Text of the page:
The location and setting brought to mind Webster v. Reproductive Health Services, 492 U.S. 490 (1989). This case out of Missouri placed the constitutional law of abortion in the United States on the trajectory on which it has proceeded for the past thirty years. Doctrinally, one might attribute that significance instead to Planned Parenthood of Southeastern Pennsylvania v. Casey, 505 U.S. 833 (1992). But the plurality decision in Casey was the product of momentum from Webster. It was in Webster that Justice O'Connor's undue burden standard broke away from the rational basis fold that Chief Justice Rehnquist was trying to nudge the Court toward, and it was in Webster that the rift between Justice O'Connor and Justice Scalia on the constitutional law of abortion became permanent.
Webster came about a couple years after two new Justices had recently been added to a Supreme Court with a Chief Justice publicly committed to judicial restraint. If that sounds familiar, it should. We are talking now, thirty years later, about the very kinds of variables that Court-watchers were talking about thirty years ago: when to distinguish versus to overrule; when to overrule sub silentio versus explicitly; when to construe statutes to avoid constitutional difficulties versus confronting the constitutional difficulties head on; what is "judicial statesmanship" and is it good or bad? And so on.
Tactically speaking, one desideratum for moving toward a stable, more pro-life equilibrium in the constitutional law of abortion in the United States would seem to be avoiding another Webster. By that I mean a narrow tactical "win" that presages a broader strategic defeat rooted in divisions over the pace and explicitness of displacing bad precedents with good ones.
In days to come, I hope to lay out in more detail some of the elements of my Catholic Bar Association approach. Just by way of preview, the recipe for overruling Roe v. Wade that I am working up has three main ingredients: (1) prenatal equal protection; (2) judicial incapacity for line-drawing with respect to relative values of prenatal and maternal life and health; and (3) Catholic guilt.
Thursday, October 3, 2019
A very public story of tragedy and violence set on a stage of racial injustice that ends with expressions of mercy and faith.
If you have not taken the time to watch the two videos following the sentencing of Amber Guyger and the response of Brandt Jean, the brother of the homicide victim Boothan Jean, and that of Judge Tammy Kemp, you should do so. As one of the reporters described it, this was a scene of "extraordinary grace." No person of faith can fail to be inspired and brought to tears.
In a troubling period of our history in which people of Christian faith too often are seen by the public as apparently advocates for cruel policies and agents of division rather than as witnesses for the Gospel, this episode reminds us that Christ still walks among us through his disciples.
As Alexandra DeSanctis and others have reported, there was at Notre Dame recently an unfortunate series of connected incidents -- involving an outdoor poster display, then a poem of sorts in the student newspaper, and also a performance-art video posted online -- of what I think can fairly be called anti-Catholic hate speech. You can read DeSanctis's article for the details, but -- in a nutshell -- in addition to contending that various writers, publications, and organizations have "blood on their hands" by virtue of writings and activities that support and defend Catholic theology, morality, and anthropology, the performers/authors of the attacks engaged in what can reasonably be regarded as a kind of fantasy about inflicting violence (using a crowbar) against the offending writers, some of whom are their fellow students.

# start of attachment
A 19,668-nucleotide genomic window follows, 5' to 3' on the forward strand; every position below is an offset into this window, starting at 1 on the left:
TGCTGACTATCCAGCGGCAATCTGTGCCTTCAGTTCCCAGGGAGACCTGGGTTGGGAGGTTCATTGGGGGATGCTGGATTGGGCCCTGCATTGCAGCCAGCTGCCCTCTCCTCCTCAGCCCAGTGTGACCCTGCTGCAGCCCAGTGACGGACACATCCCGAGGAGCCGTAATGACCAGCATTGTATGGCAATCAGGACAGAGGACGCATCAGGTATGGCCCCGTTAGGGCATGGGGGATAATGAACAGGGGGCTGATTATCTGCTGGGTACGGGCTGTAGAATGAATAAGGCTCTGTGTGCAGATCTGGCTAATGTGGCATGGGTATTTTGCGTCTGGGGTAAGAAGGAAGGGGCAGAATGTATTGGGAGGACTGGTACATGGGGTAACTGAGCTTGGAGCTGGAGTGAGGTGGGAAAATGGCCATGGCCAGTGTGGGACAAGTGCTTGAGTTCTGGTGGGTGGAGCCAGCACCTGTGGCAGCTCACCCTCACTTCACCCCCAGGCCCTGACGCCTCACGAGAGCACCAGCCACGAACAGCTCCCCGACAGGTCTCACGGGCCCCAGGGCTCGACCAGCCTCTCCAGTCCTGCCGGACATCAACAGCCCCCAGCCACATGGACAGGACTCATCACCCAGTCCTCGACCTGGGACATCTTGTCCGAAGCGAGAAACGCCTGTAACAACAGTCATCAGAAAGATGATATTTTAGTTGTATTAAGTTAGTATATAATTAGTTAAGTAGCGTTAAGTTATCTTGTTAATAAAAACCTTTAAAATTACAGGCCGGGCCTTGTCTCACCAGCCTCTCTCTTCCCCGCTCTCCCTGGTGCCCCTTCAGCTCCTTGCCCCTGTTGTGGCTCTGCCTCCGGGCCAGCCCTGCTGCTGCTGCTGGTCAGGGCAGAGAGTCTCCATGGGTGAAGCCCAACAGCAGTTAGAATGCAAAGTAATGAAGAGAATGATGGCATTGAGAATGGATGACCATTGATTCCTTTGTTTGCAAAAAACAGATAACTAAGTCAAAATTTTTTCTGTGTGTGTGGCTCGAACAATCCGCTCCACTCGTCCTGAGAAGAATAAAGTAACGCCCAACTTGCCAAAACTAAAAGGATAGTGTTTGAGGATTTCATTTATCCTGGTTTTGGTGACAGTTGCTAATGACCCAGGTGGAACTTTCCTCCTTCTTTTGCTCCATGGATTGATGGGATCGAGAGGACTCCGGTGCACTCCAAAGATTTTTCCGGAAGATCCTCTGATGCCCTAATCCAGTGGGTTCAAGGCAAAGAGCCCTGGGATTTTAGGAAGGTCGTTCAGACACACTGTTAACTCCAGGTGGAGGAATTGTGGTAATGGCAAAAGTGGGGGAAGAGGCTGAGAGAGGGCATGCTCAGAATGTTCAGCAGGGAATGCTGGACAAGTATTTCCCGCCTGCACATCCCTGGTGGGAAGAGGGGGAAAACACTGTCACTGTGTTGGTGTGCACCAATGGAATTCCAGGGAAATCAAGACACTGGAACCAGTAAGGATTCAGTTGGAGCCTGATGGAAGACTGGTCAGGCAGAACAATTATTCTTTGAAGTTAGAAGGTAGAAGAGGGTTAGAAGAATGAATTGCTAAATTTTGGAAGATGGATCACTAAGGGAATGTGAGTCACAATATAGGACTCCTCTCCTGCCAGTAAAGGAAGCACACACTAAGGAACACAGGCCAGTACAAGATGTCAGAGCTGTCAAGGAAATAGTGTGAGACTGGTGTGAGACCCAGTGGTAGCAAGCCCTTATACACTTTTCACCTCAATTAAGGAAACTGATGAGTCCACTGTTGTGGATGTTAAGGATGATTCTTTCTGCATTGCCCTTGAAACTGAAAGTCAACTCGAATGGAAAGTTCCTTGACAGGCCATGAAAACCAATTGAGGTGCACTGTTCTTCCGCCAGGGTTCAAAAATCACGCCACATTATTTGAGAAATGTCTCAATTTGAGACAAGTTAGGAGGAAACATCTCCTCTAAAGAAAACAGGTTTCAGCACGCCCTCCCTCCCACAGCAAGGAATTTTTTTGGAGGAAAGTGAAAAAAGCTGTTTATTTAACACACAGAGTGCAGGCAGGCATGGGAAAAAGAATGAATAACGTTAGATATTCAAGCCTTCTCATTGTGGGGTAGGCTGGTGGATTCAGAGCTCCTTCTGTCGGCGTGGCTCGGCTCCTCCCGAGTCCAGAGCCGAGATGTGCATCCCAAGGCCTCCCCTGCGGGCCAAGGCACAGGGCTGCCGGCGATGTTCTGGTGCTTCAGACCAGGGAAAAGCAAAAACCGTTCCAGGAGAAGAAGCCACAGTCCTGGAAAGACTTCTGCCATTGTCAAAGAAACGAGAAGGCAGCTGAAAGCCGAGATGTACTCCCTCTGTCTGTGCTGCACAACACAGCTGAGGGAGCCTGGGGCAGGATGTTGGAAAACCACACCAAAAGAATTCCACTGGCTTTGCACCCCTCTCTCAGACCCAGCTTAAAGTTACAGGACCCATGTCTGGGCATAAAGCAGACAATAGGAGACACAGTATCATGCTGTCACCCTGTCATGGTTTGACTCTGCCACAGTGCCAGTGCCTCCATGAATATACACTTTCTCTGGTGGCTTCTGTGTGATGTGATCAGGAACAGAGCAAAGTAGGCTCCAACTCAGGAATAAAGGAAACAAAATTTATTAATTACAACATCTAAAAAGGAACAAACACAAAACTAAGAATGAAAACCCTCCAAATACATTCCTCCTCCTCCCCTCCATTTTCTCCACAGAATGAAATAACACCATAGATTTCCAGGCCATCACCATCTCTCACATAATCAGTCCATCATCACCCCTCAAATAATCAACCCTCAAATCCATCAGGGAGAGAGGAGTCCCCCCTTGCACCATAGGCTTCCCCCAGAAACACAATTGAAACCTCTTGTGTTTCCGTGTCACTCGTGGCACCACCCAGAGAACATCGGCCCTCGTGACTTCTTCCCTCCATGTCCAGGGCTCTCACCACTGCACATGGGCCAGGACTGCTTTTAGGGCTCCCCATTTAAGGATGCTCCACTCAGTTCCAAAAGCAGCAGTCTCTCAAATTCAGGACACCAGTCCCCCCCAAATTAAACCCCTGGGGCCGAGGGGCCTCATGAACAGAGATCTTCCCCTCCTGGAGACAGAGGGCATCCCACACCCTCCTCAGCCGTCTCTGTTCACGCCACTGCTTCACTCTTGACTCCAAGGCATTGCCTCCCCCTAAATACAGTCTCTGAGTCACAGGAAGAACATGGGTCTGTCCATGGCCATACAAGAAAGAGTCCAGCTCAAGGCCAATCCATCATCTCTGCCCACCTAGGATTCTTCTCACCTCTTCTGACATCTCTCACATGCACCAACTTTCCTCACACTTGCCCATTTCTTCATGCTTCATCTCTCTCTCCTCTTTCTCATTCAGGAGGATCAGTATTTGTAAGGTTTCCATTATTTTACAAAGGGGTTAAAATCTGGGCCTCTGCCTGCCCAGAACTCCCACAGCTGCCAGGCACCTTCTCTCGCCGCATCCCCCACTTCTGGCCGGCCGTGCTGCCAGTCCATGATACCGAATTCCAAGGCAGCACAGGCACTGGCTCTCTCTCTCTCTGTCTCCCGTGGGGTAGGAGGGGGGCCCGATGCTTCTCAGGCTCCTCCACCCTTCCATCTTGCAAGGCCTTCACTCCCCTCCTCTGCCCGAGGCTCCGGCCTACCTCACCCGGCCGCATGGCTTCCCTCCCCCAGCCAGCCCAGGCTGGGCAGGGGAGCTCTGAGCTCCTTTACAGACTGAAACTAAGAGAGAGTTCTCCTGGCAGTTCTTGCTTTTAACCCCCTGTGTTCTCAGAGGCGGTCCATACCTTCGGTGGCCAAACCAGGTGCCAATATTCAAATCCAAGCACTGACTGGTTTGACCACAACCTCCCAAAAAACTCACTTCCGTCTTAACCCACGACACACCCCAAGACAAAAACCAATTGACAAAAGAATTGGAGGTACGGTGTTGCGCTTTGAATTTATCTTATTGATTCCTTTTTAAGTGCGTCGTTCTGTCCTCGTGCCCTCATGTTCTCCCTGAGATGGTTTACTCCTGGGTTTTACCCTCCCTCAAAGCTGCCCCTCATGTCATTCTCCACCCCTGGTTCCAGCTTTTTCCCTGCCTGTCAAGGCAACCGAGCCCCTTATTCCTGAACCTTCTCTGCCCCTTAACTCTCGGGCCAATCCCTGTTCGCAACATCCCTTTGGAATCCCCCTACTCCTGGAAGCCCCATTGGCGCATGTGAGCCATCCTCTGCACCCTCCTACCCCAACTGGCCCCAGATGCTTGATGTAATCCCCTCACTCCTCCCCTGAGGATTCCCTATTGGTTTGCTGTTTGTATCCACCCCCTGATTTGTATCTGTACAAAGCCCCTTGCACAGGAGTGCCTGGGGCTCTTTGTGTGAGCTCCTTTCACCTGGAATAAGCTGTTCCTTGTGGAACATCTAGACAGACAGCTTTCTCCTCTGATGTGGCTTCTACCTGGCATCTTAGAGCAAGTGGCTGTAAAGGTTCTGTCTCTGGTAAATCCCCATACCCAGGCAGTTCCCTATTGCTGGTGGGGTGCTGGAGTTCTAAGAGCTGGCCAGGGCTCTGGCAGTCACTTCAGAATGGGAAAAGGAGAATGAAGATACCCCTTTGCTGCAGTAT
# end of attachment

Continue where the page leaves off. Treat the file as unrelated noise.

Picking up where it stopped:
These incidents are particularly upsetting, not only because the attacks aim at the University's animating and foundational Catholic mission and commitments, but also because Notre Dame has been (thankfully) relatively untouched by the fever-swamp excesses of our overly politicized and excessively polarized academic culture.
Although Notre Dame is a private institution, and not subject to the First Amendment's constraints, it's my view that, as a general matter, "Chicago statement"-type rules and norms should be observed by students, faculty, and administrators. As important as civility and charity are, I am inclined to agree with the Chicago Statement that "[a]lthough the University greatly values civility, and although all members of the University community share in the responsibility for maintaining a climate of mutual respect, concerns about civility and mutual respect can never be used as a justification for closing off discussion of ideas, however offensive or disagreeable those ideas may be to some members of our community." At the same time -- and while I reject the tendency to equate "discourse" with "violence" and the claim that criticism and disagreement make one "unsafe" -- it seems clear that actual threats of or incitements to violence are not only legally unprotected (while "hate speech" is), they are also morally excludable, and punishable, even in a university setting.
It's too bad (or, perhaps, it is fitting?) that this week is also Respect Life Week at Notre Dame (and at many other places). Even as the spirit of community and care -- the Week's theme is "authentic love, authentic freedom" -- was attacked by the series of hate-speech incidents, this beautiful student-led week of prayer, speakers, celebration, and conversation reminds us of the radical Christian call to solidarity and of the radical Christian claims regarding human dignity and equality. Here's hoping hearts and minds -- including those of the people who engaged in the expressive attacks -- will be touched and healed.